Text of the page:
As the New Year approaches, we’re reminded of another opportunity to renew ourselves and make lifestyle changes that matter. It’s important to remember that it’s never too late to make healthy choices – whether you’re 45 or 75. I’m always counseling my patients and their families about taking back the power and responsibility for the quality of their lives.
Did you know that the United States has the highest rates of people being overweight, with a third of the population being obese?
Obesity can be linked to other conditions like cancer, diabetes, metabolic syndrome, cardiovascular disease, musculoskeletal disorders, respiratory disease, sexual dysfunction, cognitive function, and depression.
While it may sound cliché, New Year’s resolutions can be more valuable when you practice what you preach. Talk show segments, office conversations in the break room, or family banter during the holidays is one thing, but really focusing on another new year of life with the ones we love can be enough motivation to make a change.
If you prefer eating at restaurants, pay attention to portion sizes. Consider skipping the complimentary bread and order a salad instead. Perhaps try a side order of vegetables for the table and plan on taking half of your meal home. Order a glass of water instead of soft drinks or alcohol. Don’t fall into restaurant traps that have you eating more than is necessary.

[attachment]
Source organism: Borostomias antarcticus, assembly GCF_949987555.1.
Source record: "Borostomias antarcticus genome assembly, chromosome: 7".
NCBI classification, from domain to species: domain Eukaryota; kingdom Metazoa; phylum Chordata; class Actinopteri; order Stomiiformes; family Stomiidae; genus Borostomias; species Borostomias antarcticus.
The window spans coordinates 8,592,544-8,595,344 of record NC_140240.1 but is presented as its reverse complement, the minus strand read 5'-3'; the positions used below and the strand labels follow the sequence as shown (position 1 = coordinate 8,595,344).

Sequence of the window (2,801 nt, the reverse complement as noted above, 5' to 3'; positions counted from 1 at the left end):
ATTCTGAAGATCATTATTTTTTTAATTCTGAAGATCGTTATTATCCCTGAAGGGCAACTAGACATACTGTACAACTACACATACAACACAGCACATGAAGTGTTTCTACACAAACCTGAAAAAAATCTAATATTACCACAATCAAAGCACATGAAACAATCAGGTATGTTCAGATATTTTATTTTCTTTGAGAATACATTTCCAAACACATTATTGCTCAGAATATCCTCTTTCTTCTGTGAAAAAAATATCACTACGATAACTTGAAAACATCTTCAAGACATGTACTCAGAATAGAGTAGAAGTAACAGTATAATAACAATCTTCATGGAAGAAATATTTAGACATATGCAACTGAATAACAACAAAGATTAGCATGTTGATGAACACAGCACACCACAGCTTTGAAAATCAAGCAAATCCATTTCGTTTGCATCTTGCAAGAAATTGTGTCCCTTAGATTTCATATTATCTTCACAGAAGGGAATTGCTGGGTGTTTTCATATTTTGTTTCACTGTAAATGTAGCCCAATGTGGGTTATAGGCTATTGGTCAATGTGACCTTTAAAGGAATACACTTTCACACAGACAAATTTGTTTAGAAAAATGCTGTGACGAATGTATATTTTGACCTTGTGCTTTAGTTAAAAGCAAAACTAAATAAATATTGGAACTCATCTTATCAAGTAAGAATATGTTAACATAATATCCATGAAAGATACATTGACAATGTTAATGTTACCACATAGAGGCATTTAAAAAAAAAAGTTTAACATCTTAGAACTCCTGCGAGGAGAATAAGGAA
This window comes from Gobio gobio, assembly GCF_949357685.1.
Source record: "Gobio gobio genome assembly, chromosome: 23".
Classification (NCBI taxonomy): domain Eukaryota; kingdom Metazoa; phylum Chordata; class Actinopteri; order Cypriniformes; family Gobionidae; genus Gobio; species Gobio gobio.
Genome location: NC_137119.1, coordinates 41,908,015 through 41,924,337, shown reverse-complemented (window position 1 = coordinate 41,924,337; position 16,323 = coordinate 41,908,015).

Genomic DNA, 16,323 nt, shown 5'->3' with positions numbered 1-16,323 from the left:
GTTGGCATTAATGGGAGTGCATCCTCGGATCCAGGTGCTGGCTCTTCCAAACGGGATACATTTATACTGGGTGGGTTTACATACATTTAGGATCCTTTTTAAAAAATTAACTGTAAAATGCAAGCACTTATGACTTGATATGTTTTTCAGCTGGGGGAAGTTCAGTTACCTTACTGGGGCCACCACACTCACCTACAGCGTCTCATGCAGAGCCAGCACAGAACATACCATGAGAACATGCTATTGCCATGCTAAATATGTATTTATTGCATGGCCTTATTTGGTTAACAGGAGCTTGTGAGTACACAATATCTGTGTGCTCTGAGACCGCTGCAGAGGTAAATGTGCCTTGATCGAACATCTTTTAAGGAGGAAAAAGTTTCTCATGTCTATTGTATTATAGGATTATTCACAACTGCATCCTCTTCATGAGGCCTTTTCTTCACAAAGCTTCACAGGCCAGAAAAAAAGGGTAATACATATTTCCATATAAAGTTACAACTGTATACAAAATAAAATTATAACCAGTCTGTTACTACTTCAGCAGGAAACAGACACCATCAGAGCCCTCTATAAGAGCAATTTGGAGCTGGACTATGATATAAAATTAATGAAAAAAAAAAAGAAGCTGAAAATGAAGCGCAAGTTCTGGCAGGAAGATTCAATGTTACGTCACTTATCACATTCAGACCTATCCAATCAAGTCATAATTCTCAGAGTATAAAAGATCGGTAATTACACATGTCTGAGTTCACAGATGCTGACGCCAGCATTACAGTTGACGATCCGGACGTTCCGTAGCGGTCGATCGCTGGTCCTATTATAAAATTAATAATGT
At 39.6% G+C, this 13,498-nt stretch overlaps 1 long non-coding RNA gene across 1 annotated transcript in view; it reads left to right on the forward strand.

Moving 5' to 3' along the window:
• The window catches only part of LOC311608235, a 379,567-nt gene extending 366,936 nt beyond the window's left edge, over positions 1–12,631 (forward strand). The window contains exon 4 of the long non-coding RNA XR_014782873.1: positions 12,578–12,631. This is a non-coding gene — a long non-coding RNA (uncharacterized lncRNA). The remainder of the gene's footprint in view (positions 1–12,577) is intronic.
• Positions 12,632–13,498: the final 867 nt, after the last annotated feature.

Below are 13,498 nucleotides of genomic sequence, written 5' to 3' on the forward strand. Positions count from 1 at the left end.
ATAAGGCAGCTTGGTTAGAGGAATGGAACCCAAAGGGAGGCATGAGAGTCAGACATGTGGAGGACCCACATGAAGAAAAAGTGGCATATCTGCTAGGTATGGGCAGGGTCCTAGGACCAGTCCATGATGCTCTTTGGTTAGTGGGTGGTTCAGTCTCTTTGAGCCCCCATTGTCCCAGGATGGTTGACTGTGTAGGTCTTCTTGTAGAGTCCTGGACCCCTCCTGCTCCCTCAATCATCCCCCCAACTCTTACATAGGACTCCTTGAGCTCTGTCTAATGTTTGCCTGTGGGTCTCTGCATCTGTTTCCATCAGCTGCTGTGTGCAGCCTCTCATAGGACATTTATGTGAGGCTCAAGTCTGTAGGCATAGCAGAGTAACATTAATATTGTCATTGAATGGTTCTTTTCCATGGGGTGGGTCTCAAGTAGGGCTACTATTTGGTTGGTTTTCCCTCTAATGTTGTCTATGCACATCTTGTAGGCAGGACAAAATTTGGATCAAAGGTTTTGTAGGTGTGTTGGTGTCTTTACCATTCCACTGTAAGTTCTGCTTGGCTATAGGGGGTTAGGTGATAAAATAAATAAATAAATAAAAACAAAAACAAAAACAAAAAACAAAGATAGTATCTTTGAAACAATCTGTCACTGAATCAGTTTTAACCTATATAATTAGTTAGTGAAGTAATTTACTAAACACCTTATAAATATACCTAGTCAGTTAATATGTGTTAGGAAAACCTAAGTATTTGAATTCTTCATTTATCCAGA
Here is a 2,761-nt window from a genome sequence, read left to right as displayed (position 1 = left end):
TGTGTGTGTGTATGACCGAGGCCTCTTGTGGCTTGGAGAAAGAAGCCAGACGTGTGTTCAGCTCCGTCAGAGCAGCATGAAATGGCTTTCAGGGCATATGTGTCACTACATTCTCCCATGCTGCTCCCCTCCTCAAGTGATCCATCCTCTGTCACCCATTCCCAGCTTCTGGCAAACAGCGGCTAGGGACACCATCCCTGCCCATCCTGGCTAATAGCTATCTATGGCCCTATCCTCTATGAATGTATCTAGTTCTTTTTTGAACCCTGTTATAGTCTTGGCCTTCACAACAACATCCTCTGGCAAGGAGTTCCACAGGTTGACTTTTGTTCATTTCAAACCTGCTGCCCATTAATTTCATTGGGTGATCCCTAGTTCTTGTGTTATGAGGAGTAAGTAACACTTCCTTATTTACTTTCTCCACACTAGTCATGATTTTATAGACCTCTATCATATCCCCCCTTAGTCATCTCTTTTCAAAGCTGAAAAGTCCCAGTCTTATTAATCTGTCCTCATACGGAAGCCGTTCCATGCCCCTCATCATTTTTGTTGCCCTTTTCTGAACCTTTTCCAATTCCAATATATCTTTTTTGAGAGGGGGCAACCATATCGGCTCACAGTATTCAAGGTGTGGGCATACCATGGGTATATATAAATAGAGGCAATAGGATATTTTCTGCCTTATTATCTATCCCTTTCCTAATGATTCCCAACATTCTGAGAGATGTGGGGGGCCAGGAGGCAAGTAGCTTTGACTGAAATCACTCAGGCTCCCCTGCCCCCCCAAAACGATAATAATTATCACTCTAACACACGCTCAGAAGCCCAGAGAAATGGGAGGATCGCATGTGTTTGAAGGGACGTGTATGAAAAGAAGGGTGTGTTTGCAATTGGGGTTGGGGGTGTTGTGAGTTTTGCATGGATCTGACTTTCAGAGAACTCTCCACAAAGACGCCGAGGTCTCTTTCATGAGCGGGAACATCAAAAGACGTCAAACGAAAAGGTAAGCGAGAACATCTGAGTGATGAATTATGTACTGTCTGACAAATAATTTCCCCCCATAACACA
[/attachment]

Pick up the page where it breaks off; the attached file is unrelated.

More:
Whether it’s salty or sweet foods that tempt your taste buds, stock up on healthy alternatives to use at home or on the go. Smoothies and protein shakes are so readily available these days it’s very simple to make them at home. Fill your freezer with packaged frozen fruits or smoothie blends and use a small, easy-to-clean blender to make it quick and easy. If your weakness is salty snacks, healthy nuts can be found in portable snack packs or party size containers. Lastly, fresh vegetables can actually be filling – keep sliced celery, carrot sticks, grape tomatoes, broccoli, cauliflower, and cucumber in your vegetable bin.
Fast Food Pitfalls
Don’t let them fool you. Most fast food restaurants are focused on efficiency. Nowadays, most restaurants are required to post the caloric content on the menu. If your schedule (or stomach) finds you using the drive-through, try making small changes. It may take time to phase out your go-to favorites. Don’t feel bad about starting small. Every healthy choice leads to more healthy choices, and from there, it becomes a new normal.
I invite you to read my book “The Power of 5: The Ultimate Formula for Longevity & Remaining Youthful” and let me know how it’s impacted you in 2017.
To a long and healthy life (and a Happy New Year),
David Bernstein, MD